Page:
Police officers in Mesa, Arizona, will now receive jiu-jitsu training to have more tools at their disposal when using force.
According to NBC 12, the Mesa Police Department is embracing jiu-jitsu in the hope that the training will guide officers to use less force in physical interactions with members of the community, thereby leading to safer, less deadly outcomes.
Chad Lyman, a Nevada police officer and trainer/owner at Code 4 Concepts, is working with the Mesa Police Department to implement the training.
“We call it police jiu-jitsu,” Lyman said of the unique use-of-force training involving subject control, combat instruction, and physical defense.
“We do the traditional jiu-jitsu control holds, we also defend against strikes, defend against weapons systems and also work on retaining our weapons systems,” Lyman said.
Mesa Assistant Chief Dan Butler said the department has been looking into adopting the Brazilian martial art for more than a year.
“It’s really about safety,” Butler said, citing last year’s protests against police brutality as paving the way for introducing such reforms.
“That allowed for public support of programs like this. What it allows us to do is use lesser amounts of force,” Butler said.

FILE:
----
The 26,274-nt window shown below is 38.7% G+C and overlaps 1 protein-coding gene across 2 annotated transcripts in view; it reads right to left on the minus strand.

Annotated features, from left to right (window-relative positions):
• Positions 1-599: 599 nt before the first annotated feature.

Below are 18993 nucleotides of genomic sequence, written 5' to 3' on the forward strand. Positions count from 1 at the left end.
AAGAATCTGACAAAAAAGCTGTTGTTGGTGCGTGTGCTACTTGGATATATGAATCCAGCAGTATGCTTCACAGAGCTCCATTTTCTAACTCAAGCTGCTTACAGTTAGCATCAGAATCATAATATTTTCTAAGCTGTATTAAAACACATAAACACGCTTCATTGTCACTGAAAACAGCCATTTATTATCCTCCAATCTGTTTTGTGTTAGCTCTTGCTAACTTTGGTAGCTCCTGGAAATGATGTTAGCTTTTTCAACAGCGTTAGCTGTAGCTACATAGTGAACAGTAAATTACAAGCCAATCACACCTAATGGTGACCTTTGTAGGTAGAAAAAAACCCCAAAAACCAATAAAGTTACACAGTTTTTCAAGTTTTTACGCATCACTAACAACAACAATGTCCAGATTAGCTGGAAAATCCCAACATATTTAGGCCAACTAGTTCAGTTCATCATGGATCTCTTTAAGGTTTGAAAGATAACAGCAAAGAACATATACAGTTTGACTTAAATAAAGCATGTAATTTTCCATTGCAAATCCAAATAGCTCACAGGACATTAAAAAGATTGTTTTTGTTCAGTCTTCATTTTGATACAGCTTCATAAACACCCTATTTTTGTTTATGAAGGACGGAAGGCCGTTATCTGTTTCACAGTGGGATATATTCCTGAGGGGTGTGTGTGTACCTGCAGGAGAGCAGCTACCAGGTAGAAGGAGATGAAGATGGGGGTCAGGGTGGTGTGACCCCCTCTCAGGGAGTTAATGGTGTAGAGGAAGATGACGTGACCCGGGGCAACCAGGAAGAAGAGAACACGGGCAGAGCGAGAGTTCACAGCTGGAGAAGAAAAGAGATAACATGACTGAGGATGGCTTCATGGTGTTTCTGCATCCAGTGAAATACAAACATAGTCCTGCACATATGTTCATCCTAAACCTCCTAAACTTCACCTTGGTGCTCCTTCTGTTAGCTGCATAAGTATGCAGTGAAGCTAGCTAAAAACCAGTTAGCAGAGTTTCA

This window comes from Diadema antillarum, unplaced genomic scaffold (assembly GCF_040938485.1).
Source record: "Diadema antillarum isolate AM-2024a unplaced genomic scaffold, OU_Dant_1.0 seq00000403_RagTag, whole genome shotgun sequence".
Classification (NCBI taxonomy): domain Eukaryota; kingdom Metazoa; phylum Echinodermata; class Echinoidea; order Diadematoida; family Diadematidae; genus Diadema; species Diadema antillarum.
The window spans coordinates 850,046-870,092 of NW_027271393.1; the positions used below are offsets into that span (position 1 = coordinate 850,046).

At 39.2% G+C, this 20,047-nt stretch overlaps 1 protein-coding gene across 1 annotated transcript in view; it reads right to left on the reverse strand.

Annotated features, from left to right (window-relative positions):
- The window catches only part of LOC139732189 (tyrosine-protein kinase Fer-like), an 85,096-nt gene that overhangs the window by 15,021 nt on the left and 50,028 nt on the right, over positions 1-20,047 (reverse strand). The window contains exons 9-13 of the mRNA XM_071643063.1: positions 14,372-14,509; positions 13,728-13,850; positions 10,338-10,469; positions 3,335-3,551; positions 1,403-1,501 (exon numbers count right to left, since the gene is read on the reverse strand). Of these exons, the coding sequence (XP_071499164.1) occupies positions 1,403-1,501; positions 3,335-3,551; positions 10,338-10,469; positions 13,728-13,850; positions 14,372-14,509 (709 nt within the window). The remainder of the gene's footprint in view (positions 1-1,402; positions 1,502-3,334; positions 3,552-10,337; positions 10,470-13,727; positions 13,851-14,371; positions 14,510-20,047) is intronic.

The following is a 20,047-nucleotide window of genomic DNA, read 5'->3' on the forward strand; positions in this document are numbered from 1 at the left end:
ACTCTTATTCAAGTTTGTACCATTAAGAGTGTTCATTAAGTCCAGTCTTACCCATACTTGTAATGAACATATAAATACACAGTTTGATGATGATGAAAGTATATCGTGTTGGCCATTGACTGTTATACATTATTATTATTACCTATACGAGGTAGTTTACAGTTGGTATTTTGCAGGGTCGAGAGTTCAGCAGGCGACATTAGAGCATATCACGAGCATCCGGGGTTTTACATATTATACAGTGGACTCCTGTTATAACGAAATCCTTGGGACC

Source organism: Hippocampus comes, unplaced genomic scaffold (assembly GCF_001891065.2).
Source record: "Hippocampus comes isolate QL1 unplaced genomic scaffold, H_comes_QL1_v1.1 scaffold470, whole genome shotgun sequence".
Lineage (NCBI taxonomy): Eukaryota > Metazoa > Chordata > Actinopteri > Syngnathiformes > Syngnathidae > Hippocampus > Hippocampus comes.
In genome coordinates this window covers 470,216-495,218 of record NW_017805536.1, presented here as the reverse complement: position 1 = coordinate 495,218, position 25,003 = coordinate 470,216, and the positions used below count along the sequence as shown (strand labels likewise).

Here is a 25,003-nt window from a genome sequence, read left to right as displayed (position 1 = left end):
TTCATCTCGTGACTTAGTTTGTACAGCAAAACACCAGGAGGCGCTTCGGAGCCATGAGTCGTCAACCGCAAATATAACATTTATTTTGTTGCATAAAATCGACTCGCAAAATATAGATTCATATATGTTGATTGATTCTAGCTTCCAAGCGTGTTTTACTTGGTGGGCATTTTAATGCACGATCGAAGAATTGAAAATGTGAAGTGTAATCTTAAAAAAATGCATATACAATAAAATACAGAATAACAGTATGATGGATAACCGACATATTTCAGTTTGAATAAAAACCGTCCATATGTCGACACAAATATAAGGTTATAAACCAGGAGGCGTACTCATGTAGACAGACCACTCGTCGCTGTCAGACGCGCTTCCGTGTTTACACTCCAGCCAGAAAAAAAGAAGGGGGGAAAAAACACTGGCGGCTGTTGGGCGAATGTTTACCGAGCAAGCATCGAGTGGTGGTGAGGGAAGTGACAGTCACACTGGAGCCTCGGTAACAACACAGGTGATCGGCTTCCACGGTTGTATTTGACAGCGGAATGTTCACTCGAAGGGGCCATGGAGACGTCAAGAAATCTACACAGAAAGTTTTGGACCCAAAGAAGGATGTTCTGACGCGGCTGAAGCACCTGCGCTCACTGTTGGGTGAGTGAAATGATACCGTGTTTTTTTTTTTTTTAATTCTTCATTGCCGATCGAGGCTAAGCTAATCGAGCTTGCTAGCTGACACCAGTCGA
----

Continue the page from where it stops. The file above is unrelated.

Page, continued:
Other departments that have adopted jiu-jitsu training, such as the Marietta Police Department in Georgia, have led the way by example. Post-training, their department reported a 23% drop in Taser use, a 48% reduction in injuries to officers using force and a 53% reduction in injuries to those being arrested.
Butler also said that the department has teamed up with the University of Texas to track officers involved in the training and gather data on their use-of-force, in order to measure the impact of the new training.
Butler said that more well-rounded training ultimately leads to more confidence – and confidence is key to using appropriate force.
“We know when we have a competent police officer. They’re more confident. When you’re more confident you’re more likely to use a more appropriate level of force,” he said.
Lyman credited the training with giving him the ability to think and act in intense situations with more composure.
“I was able to respond appropriately depending on what my suspect was doing. I was able to use a reasonable amount of force in a controlled manner,” Lyman said
Ultimately, Lyman said that jiu-jitsu gives more options for officers on the streets instead of resorting to higher levels of force.
The Mesa Police Department is expected to complete its jiu-jitsu training for all 800 sworn officers by the end of 2022. Advanced training will also be available for officers who wish to continue learning the martial art.
Butler plans to work with local gyms to allow officers to train outside of work hours to receive training credits.